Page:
Garbinski also said Republicans want to eliminate soft money immediately, before next November’s elections. Democrats objected to that proposal, saying it would be inappropriate to change campaign rules in the middle of the 2006 election cycle, which is already underway. The final bill postpones the changes until the next election cycle.
Democrats said the provision allowing in-kind contributions, which was modeled after similar provisions in Arizona and Maine, was a minor aspect of a bill that is otherwise stringent. Some supporters of the bill said Republicans are misguided to hold up passage of a bill as complex as this one — at over 120 pages long — because of one questionable line.
“To be sure, it’s not a perfect bill, but it is arguably the most progressive campaign finance bill in the country,” said Students for Clean Elections founder Dan Weeks ’06, who has worked extensively on Connecticut campaign finance reform and who was in Hartford Tuesday lobbying for the bill’s passage. “Some money is still getting in, and that is less than perfect, no doubt, but I think it’s understandable given how significant these changes are.”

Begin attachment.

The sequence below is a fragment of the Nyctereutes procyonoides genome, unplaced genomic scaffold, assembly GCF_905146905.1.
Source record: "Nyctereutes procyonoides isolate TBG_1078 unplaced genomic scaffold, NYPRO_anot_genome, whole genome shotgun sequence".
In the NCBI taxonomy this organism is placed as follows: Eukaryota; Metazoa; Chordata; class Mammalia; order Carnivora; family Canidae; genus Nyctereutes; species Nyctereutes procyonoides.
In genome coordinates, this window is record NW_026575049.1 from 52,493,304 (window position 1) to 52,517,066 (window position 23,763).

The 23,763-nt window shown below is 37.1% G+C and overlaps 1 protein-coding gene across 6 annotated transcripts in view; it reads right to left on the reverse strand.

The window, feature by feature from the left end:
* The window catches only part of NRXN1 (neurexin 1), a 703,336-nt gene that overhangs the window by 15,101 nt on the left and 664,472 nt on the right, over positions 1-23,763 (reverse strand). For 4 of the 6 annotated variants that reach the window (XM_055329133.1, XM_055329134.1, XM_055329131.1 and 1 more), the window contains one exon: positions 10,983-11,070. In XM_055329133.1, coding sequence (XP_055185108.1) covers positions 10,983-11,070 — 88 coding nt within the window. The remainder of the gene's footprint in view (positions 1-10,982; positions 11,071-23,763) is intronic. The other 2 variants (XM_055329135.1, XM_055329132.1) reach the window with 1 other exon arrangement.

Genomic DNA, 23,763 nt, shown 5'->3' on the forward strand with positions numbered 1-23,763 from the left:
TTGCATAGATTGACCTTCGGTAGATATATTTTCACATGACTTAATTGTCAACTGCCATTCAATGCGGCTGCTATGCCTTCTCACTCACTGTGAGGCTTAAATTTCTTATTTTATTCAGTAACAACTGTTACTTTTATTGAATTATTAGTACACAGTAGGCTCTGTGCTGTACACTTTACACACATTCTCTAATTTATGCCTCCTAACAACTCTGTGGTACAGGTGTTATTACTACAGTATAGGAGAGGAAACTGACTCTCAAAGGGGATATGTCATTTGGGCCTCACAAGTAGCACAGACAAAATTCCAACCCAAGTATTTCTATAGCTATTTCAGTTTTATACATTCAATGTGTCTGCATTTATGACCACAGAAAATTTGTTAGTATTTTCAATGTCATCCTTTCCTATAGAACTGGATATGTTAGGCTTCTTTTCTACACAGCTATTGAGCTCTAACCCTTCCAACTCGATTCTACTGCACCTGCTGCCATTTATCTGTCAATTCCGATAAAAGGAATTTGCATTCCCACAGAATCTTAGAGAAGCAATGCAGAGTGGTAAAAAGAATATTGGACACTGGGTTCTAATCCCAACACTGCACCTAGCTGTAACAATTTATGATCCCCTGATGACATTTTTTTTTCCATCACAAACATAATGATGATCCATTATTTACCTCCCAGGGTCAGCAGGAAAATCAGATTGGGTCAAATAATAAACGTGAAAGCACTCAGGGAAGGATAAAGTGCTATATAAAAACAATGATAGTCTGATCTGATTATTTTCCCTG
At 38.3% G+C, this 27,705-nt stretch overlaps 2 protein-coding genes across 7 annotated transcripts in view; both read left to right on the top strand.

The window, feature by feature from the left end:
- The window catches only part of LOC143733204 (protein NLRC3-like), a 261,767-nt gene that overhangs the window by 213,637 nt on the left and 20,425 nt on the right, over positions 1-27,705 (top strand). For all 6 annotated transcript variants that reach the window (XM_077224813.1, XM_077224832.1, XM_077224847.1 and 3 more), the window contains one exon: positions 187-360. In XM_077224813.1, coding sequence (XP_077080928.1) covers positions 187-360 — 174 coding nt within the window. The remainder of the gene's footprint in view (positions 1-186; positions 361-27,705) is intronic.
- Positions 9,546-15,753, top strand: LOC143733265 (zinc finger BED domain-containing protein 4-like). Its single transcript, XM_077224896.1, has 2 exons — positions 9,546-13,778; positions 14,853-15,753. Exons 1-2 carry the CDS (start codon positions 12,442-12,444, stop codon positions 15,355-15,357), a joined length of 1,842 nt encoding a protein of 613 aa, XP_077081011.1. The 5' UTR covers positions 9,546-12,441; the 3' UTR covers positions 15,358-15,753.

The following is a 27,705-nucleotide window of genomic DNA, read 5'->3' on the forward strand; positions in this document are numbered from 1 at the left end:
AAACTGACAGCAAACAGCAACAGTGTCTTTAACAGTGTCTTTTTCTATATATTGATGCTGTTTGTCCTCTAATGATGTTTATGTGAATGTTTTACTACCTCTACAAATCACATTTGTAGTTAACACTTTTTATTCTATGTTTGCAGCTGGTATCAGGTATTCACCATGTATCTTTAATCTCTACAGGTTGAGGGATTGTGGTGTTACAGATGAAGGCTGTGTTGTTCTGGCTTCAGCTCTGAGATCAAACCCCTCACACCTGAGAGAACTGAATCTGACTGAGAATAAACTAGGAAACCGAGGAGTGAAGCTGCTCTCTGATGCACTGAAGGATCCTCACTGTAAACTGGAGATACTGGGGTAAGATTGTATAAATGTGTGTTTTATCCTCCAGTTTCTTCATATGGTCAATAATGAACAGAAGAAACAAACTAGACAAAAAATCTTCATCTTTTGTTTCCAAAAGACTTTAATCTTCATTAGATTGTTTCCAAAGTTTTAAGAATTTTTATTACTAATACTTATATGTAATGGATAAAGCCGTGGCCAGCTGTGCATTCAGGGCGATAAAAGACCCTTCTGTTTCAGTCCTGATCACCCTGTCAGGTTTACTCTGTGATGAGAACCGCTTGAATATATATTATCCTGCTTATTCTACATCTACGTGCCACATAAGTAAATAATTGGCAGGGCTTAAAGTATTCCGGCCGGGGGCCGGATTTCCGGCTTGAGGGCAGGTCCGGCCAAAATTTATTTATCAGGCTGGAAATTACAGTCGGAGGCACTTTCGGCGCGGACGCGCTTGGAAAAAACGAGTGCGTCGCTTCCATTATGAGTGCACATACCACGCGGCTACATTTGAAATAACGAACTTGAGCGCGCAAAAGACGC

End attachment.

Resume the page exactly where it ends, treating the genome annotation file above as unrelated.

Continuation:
Democratic state Sen. Gayle Slossberg, an assistant majority whip, said this bill had taken many months of compromise and debate and likely represents the best chance at reforming the system. But she said she understand that many lawmakers might have reservations about the change.
“Better we should get something moving in the right direction where we’re removing the influence of special interests,” she said after the vote in the Senate. “A lot of people have issues with taking public money to run a campaign, and I think that’s a legitimate concern, but on the other hand it does allow for more competition in races.”
The proposed reform voted on yesterday in Hartford has been in discussion for a number of months. At the end of the last legislative session, two competing bills were passed by the Senate and the House, but a compromise between the two could not be reached. A bipartisan working group formed over the summer was also unable to develop a bill. Rell then called lawmakers into a special session in October to continue the debate. Yesterday’s vote represents the final compromise agreed upon in that special session, a compromise reached only late last week, Looney said.
“It’s such a major change in the way that campaigns would be financed and run,” House Democrats spokesman Larry Perosino said. “Kind of a fear of change is what the overall ambiance is, but clearly the majority of the Democrats in the House want to see the special interest money removed.”
Some Senate Republicans said they were upset at being excluded by the Democrats from the most recent discussions; according to Garbinski, Republicans only saw the bill’s text on Monday afternoon, although Looney said the Republicans had ample time to debate the issues central to the bill.